Salad days in Istanbul
In this story
I’m often asked where I look for inspiration for my cooking. To fuel development I turn to books and am constantly researching. In the kitchen, bizarre experiments also keep me motivated.
Sometimes, though, dishes and inspiration arise out of necessity without the usual planning.
This trout salad came about on Melbourne Cup day this year, one hour before friends were due to lunch. I’d earlier discovered that my local trusty food emporium was closed for the public holiday. The only place I found open was a small, old-school deli with limited stock. But with other contributing ingredients found hiding in the back of the fridge at home, and relying on tried flavour combinations, this salad came together as a last-minute highlight.
Travel is also a great source of inspiration. Travel influences not only the way I cook but what I choose to cook and how I cook it.
A few years back I spent some time in Istanbul, which is now a frequent reference for my cooking. It was in this Turkish city I ate a salad of boiled samphire dressed in olive oil, a little garlic and lemon. Left to marinate for most of the afternoon on the kitchen counter, this was one of the best things I have ever eaten. The spectacular view of the Bosphorus may have contributed to the moment also.
My time in Istanbul opened my eyes as a chef to the idea of flavour development through the long and slow maceration of food to bring out the best flavours. The temperature of the food was also a revelation. Serving these dishes at room temperature was an important lesson. Food – particularly cooked vegetables and seafood – served straight from the fridge is often a disappointment.
The mussel and fennel salad recipe has developed from a marinade into a wonderful salad to share. The vegetables marinating along with the mussel juice and harissa improve as the salad sits. The flavours mingle and get to know each other.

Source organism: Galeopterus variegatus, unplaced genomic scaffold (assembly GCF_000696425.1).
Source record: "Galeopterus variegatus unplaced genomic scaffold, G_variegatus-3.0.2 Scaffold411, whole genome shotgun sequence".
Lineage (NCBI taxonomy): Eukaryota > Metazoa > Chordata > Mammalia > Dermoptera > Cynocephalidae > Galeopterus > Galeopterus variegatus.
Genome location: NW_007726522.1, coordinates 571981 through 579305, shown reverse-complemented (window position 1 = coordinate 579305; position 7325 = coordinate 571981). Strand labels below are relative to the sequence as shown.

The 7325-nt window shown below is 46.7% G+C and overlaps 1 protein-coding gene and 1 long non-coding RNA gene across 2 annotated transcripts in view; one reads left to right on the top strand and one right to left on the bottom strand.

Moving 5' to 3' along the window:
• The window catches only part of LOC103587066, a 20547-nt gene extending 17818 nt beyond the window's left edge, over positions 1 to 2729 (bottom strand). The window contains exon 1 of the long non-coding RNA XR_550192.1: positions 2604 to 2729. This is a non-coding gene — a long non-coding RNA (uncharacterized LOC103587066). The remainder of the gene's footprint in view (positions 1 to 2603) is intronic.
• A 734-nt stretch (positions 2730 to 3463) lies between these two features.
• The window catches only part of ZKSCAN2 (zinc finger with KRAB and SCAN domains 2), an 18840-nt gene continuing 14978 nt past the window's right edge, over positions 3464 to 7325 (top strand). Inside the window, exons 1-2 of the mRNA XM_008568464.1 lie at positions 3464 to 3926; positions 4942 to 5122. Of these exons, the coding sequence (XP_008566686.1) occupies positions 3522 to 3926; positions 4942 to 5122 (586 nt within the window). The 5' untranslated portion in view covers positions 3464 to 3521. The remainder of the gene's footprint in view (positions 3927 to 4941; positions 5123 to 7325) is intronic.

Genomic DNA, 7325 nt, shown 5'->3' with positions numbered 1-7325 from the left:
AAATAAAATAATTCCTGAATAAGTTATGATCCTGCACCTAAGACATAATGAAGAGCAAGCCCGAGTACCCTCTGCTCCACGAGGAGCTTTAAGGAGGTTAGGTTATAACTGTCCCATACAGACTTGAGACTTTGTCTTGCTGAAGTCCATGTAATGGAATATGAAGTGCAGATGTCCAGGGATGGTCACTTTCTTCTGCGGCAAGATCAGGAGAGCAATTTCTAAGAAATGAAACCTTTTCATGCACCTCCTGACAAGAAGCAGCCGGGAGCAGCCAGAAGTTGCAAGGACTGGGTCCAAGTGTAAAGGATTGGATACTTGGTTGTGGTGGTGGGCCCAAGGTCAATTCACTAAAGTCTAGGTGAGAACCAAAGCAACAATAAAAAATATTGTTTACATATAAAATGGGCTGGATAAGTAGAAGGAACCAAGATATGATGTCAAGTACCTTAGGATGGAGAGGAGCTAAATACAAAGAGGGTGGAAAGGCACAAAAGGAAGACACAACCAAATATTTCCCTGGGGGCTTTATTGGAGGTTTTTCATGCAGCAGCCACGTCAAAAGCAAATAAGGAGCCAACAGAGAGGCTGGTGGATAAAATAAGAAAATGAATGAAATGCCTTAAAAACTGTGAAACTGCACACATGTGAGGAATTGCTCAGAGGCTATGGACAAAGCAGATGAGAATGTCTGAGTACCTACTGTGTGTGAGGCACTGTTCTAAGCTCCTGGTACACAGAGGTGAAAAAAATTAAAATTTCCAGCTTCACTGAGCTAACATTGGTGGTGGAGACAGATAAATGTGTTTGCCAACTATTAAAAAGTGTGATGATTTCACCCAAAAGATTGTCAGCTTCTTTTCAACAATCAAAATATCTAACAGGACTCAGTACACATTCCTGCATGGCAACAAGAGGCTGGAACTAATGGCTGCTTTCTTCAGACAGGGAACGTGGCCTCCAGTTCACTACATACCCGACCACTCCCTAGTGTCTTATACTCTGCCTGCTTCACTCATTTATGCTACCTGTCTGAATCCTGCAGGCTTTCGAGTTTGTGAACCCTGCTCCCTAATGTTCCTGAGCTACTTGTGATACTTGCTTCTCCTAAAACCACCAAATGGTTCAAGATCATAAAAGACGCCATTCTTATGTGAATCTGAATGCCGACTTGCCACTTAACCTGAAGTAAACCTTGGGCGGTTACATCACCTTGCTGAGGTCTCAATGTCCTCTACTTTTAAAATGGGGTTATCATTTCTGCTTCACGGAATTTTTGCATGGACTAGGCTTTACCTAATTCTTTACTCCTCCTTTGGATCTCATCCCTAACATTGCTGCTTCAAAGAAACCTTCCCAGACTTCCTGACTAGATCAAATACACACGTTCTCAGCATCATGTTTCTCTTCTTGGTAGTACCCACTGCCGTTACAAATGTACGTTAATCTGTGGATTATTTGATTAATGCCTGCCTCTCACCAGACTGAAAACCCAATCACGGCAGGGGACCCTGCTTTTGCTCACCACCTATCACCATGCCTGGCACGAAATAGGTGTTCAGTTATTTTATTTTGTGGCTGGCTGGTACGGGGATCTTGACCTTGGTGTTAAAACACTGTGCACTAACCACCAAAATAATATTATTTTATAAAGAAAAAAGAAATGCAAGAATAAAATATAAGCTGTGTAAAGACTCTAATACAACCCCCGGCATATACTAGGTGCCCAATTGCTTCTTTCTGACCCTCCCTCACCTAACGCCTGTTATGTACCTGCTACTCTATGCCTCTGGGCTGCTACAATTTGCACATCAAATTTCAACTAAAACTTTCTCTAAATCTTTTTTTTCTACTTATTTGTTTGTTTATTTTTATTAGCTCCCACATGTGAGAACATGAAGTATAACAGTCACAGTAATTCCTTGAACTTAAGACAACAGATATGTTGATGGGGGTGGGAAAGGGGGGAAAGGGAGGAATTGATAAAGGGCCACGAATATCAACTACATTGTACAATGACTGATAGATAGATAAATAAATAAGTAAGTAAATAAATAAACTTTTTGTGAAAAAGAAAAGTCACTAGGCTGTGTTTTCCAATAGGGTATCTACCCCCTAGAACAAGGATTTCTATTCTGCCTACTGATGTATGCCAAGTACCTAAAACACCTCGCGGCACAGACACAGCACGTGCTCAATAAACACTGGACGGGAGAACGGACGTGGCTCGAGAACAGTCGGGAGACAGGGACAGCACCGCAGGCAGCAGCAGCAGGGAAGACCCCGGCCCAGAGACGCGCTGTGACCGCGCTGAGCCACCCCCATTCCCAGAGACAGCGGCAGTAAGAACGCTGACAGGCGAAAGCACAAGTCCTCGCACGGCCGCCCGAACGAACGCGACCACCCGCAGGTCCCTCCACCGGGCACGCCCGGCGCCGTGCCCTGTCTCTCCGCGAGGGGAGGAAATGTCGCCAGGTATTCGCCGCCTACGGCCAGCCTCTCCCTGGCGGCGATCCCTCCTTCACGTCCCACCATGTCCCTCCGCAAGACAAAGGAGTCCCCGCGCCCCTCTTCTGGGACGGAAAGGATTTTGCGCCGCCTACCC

Vegetables in Turkey are either grilled, braised, roasted, fried or boiled. They have been seasoned and dressed simply with olive oil, vinegar or lemon and left to marinate, usually at room temperature.
A most memorable meal was at a restaurant called Karaköy Lokantasi. It’s a beautiful restaurant built around an arrangement of no fewer than 30 different vegetables and fish preparations left to macerate for the afternoon in anticipation of the evening’s crush.
To be able to casually eat a procession of tasty vegetables, many paired with seafood, left me feeling content and at the same time unusually light and healthy. In summer, this is my favourite way to eat.
– 4-5 baby cos lettuces
– 2 spring onions, green tops only
– 2 smoked trout fillets
– about 4 tsp salmon roe
– pinch freshly ground black pepper
– 1 tbsp prepared horseradish
– 1 tbsp Dijon mustard
– 2 tbsp crème fraîche
– 2 tbsp thickened cream
– pinch salt
Snap off the outer leaves of the baby cos and trim the stalks. Cut them in half, or quarters if they seem a little large. Slice the onion tops into rings. Gently pull the trout apart into large flakes, removing the bones as you find them.
To make the horseradish cream, stir together all the ingredients and check the seasoning, adding a little more salt if necessary.
Place the lettuces, cut side up, down the centre of a platter and spoon some horseradish cream over the top.
Build up the salad with pieces of trout, spring onion rings, salmon roe and a little extra horseradish cream.
Sprinkle the salad with freshly ground black pepper.
This “salad” is more consistent with a marinade. Leave the salad at room temperature for an hour before serving, tossing from time to time. A loaf of bread is useful for mopping up the remaining juices.
– 1kg mussels, cleaned
– 1 small fennel bulb
– 4 breakfast or red radishes
– 3 tbsp mussel cooking liquid
– 1 tbsp harissa paste
– 2 tbsp olive oil
– 1 tbsp white wine vinegar
– pinch salt
Heat a saucepan over high heat, add the mussels and a splash of white wine and cover with a tight-fitting lid. After a minute, check the mussels. Take out any that have opened, give the pot a stir, replace the lid and leave for another minute. Repeat until all the mussels are open and drain them immediately, straining and reserving three tablespoons of the cooking liquid.
Remove the mussels from their shells and pinch out any wiry “beards” that remain.
Cut the fennel bulb in half lengthways and then into wedges about one-centimetre wide. Pull the wedges apart into “fingers” and set aside. Thinly slice the breakfast radishes on a diagonal.
To make the dressing, whisk together all the ingredients and season with a little more salt if necessary.
Arrange the fennel, mussels and radish slices on a plate, then spoon the dressing over the top.Wine pairings:
2013 S. C. Pannell Aromatico, Adelaide Hills ($25) – Liam O’Brien, sommelier, Cutler & Co.
This article was first published in the print edition of The Saturday Paper on Dec 6, 2014 as "Salad days in Istanbul".
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